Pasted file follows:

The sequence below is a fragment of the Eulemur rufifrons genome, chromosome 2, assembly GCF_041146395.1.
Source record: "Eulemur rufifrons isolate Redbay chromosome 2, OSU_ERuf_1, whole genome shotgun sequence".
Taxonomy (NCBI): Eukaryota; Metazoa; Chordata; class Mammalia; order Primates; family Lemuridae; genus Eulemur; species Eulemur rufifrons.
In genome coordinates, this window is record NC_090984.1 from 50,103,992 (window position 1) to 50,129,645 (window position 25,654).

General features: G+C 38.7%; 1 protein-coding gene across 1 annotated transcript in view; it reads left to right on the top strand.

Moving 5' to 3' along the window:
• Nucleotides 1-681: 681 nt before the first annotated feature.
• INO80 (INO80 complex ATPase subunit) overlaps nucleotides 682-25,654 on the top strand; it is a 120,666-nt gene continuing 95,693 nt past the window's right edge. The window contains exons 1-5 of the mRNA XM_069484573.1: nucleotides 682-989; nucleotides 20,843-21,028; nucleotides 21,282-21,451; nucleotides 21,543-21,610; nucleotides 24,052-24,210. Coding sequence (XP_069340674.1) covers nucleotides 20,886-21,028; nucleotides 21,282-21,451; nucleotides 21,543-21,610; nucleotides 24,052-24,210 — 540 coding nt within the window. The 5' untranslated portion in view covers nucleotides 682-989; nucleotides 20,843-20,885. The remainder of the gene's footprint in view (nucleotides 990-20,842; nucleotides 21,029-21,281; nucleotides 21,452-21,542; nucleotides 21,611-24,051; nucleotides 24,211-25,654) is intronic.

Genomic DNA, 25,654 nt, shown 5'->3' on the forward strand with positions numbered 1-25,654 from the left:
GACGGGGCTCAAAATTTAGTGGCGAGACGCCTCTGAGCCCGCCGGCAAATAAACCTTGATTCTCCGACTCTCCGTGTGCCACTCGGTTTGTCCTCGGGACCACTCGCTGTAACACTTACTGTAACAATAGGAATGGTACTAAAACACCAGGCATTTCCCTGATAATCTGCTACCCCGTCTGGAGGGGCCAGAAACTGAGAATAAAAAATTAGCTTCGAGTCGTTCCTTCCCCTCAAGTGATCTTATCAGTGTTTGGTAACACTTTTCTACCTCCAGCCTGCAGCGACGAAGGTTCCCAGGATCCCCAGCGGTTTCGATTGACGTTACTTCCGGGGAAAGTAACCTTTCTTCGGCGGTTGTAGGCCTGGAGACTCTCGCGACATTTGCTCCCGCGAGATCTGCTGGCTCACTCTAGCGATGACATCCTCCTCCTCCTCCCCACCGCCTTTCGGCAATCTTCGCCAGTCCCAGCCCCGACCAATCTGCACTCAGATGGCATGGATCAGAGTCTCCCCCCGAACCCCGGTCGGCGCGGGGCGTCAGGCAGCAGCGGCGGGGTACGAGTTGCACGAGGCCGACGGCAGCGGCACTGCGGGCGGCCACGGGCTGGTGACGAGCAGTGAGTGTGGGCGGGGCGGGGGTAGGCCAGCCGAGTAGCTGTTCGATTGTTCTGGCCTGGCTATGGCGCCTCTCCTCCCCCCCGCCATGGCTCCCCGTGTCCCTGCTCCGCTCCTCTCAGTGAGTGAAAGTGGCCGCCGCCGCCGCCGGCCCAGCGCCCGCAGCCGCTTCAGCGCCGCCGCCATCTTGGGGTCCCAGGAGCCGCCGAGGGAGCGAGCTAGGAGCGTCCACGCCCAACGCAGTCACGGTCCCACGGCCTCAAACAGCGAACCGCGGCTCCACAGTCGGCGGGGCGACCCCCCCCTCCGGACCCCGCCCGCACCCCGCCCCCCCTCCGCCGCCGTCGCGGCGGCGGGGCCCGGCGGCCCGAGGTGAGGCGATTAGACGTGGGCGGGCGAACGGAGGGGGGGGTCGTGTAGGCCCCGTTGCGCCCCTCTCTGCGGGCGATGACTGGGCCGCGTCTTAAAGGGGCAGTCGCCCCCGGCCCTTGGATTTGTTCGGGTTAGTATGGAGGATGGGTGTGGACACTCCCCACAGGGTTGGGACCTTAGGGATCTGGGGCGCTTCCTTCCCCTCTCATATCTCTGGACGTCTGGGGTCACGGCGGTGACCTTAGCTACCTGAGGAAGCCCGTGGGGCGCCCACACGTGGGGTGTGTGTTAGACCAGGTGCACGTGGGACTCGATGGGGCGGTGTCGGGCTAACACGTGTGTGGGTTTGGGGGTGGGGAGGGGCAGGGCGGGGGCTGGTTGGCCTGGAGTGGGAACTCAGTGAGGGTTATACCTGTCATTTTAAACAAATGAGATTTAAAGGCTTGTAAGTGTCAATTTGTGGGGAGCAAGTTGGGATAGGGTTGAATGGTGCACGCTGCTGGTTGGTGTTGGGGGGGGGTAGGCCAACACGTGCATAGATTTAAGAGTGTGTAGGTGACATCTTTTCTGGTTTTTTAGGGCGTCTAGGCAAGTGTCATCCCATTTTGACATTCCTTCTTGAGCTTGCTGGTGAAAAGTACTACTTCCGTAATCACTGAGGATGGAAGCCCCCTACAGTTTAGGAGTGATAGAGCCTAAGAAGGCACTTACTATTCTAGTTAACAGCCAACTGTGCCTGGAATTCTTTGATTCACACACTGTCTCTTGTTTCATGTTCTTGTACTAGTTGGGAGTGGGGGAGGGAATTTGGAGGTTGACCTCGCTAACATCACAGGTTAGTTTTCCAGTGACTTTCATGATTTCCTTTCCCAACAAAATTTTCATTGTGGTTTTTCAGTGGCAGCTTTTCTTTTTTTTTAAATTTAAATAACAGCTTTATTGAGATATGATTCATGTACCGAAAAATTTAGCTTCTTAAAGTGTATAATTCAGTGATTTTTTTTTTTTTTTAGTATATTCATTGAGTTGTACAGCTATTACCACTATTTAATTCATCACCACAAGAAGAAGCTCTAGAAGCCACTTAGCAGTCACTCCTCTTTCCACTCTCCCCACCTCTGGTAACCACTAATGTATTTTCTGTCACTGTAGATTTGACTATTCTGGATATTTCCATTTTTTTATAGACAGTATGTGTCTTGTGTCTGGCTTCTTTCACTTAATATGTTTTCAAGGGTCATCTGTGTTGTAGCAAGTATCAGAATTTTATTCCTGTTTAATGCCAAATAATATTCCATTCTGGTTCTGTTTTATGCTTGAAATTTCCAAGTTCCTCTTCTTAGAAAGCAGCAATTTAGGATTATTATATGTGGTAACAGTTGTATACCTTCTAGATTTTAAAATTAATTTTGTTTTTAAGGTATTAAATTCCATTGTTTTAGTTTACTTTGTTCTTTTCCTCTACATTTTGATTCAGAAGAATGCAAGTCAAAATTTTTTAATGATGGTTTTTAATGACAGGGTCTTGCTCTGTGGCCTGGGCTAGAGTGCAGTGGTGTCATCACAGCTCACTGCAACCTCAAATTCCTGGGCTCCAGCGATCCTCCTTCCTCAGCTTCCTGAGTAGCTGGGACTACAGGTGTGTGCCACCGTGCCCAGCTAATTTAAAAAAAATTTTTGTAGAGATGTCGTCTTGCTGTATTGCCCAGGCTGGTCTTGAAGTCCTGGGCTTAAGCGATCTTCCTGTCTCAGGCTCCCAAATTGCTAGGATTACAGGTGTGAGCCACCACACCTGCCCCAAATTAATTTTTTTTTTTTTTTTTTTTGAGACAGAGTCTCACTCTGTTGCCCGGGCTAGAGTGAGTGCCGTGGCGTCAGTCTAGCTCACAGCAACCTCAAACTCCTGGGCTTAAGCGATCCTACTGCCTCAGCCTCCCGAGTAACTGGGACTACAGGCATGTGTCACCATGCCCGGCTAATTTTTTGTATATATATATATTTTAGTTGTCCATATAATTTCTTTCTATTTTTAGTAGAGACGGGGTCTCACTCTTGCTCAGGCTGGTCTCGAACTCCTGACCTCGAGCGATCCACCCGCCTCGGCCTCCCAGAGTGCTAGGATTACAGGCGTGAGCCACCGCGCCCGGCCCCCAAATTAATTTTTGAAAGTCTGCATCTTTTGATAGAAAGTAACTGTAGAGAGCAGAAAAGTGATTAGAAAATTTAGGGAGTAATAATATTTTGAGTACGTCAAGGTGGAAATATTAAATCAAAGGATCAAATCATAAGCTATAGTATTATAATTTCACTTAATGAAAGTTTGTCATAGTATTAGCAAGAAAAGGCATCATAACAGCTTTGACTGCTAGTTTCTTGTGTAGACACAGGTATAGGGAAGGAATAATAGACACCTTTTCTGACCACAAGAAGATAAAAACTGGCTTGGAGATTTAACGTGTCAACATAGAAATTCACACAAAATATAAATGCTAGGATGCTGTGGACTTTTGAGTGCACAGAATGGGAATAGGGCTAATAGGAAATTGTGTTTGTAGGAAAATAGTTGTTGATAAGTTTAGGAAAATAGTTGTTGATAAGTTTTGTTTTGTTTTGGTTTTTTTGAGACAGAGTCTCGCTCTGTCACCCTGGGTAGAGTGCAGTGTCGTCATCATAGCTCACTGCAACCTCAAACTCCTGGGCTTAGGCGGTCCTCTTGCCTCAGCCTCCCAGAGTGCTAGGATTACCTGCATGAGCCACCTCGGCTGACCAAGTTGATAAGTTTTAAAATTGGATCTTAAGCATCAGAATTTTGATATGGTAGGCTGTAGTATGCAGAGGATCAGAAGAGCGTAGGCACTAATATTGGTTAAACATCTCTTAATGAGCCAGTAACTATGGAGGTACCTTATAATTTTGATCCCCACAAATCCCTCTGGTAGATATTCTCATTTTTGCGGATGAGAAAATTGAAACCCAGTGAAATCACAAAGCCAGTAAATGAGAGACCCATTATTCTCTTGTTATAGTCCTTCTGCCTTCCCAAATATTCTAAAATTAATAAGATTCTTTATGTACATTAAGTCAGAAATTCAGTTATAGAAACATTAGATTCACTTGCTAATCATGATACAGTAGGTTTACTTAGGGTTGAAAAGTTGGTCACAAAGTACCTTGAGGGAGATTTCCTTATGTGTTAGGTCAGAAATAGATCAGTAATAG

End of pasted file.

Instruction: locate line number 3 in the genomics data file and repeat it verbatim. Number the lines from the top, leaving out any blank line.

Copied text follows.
Taxonomy (NCBI): Eukaryota; Metazoa; Chordata; class Mammalia; order Primates; family Lemuridae; genus Eulemur; species Eulemur rufifrons.